FOR IMMEDIATE RELEASE
Contact: Fred Gorell
News Releases 2003
NOAA Home Page
NOAA Public Affairs
The Commerce Department’s National Oceanic and Atmospheric Administration (NOAA) is supporting a team of “bioprospecting” scientists on a mission to the West Florida Shelf in the Gulf of Mexico to find marine organisms with chemical compounds capable of treating human diseases. The expedition is funded by NOAA’s Office of Ocean Exploration (OE).
The exploration team includes researchers from the Harbor Branch Oceanographic Institution (HBOI), scientist/coordinators from NOAA/OE, operators for the Remotely Operated Vehicle (ROV) Innovator, and an educator from Eau Gallie High School in Melbourne, Fla. The mission is scheduled to depart the Port of St. Petersburg, Fla., early in the week of Sept. 8th on board the NOAA ship Ronald H. Brown, a 274-foot vessel that conducts worldwide oceanographic and atmospheric research.
“We know so little about something so vitally important to us as our oceans,” said Jeremy Potter, NOAA’s coordinator for the expedition. “With 95 percent of our oceans unexplored – unseen by human eyes – ocean expeditions such as this help answer some questions, but they often surprise us with new questions and new mysteries to solve. Those solutions have the potential to change our lives.”
Marine sponges found by HBOI in previous expeditions have led to the development of valuable pharmaceutical products, including an anti-inflammatory agent and a cancer-fighting drug now in human trials. The scientific team will explore a variety of ocean habitats including decommissioned oil rigs, towers of coral that rise hundreds of feet from the ocean floor and a limestone ledge that 15,000 years ago was the shoreline of Florida’s west coast. They are searching for new organisms that produce chemicals to fight diseases, and they are excited about the possibilities.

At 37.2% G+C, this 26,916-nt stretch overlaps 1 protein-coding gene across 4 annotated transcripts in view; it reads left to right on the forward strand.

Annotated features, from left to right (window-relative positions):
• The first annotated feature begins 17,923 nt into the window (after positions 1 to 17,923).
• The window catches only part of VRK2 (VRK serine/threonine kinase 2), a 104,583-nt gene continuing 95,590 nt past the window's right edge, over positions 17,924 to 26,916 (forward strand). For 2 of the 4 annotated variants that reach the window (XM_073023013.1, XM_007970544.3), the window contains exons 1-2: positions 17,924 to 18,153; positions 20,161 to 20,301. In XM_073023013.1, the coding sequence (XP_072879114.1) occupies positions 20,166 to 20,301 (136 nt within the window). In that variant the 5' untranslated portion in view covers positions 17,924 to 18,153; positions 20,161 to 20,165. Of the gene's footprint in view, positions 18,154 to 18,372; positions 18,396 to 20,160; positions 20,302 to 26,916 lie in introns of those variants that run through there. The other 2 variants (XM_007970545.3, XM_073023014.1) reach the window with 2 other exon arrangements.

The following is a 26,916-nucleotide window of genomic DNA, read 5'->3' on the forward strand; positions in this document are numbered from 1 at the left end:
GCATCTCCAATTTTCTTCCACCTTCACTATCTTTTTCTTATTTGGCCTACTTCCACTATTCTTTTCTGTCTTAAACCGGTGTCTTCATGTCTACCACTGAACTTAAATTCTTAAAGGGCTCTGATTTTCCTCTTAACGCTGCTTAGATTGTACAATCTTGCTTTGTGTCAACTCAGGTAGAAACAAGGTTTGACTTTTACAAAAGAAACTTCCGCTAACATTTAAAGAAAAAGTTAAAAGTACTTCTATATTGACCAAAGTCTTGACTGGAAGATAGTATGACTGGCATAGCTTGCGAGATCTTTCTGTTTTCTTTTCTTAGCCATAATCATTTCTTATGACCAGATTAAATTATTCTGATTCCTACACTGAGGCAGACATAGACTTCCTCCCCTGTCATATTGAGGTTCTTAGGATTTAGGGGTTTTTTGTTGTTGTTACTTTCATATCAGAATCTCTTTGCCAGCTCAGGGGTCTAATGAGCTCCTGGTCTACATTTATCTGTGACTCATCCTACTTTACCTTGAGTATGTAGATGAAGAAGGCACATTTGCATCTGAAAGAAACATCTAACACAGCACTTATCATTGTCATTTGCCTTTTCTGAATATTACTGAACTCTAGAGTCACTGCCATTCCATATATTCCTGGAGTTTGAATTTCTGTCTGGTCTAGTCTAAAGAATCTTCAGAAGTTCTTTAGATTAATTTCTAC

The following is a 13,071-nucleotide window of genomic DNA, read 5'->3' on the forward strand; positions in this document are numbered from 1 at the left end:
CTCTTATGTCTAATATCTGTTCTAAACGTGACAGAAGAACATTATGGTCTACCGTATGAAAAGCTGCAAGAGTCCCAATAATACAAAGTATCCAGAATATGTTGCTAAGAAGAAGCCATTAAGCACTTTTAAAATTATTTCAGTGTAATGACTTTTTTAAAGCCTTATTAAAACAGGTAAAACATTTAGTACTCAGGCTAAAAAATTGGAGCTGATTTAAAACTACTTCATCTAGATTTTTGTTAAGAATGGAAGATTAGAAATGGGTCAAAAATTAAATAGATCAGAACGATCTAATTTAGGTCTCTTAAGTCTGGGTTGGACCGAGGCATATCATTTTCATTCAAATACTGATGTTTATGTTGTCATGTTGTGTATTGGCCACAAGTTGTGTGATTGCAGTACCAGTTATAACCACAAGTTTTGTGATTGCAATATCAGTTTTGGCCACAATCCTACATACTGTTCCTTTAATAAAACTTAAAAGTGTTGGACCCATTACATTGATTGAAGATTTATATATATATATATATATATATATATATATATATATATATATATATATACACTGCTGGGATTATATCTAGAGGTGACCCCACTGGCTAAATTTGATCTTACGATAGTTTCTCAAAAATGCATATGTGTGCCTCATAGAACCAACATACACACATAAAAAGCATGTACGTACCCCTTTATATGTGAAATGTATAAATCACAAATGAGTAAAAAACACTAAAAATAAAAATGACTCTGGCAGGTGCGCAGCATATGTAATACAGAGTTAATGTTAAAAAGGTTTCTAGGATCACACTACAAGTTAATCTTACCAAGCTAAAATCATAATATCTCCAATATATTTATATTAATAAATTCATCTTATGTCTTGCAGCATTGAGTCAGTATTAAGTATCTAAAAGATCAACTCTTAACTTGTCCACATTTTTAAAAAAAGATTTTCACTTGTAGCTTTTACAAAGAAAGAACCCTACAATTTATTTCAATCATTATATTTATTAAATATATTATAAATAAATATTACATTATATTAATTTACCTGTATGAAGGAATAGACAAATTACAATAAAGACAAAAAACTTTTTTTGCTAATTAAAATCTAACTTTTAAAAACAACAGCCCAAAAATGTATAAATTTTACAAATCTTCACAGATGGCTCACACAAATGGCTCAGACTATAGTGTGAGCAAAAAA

“Basically, no research has been done on the biomedical potential of Gulf of Mexico deep sea resources,” said John Reed, mission coordinator for HBOI’s Division of Biomedical Marine Research (DBMR). The bio-prospecting expedition is co-led by Reed; Dr. Amy Wright, director of DBMR; and Dr. Shirley Pomponi, HBOI’s vice president and director of research.
“Because so much of the Gulf remains unexplored, I expect to find new organisms that we have never encountered before on any of our other trips,” said Dr. Pomponi.
Throughout the expedition, scheduled to conclude on Sept. 19, the explorers will post daily mission logs as well as images from the deep to bring the science and excitement of the mission in near real-time to students, scientists and others. To follow the chronicle of the expedition at http://oceanexplorer.noaa.gov, click on "Explorations,” and then “Bioprospecting.” The site also offers teachers of grades 5-12 lesson plans with hands-on, inquiry-based activities jointly developed by NOAA, educators and scientists.
The bioprospecting mission is also a cooperative effort between exploration and industry in that scientists will use an ROV owned and operated by Sonsub based in Houston. The ROV Innovator is often operated in support of the offshore oil industry and can dive to nearly 10,000 feet. ROV Innovator has been specially configured for a series of scientific expeditions from the NOAA ship Ronald H. Brown, to maximize the ROV’s capability to collect scientific data and marine specimens, and to obtain high-quality still and video images.
The mission of NOAA’s Office of Ocean Exploration is to map the physical, biological, chemical and archaeological aspects of the ocean; to understand ocean dynamics at new levels; to develop new sensors and systems in marine technology and to reach out and communicate to the public the value of unlocking the secrets of the ocean.
NOAA is dedicated to enhancing economic security and national safety through the prediction and research of weather and climate-related events and providing environmental stewardship of our nation’s coastal and marine resources.
On the Web:
Office of Ocean Exploration: http://oceanexplorer.noaa.gov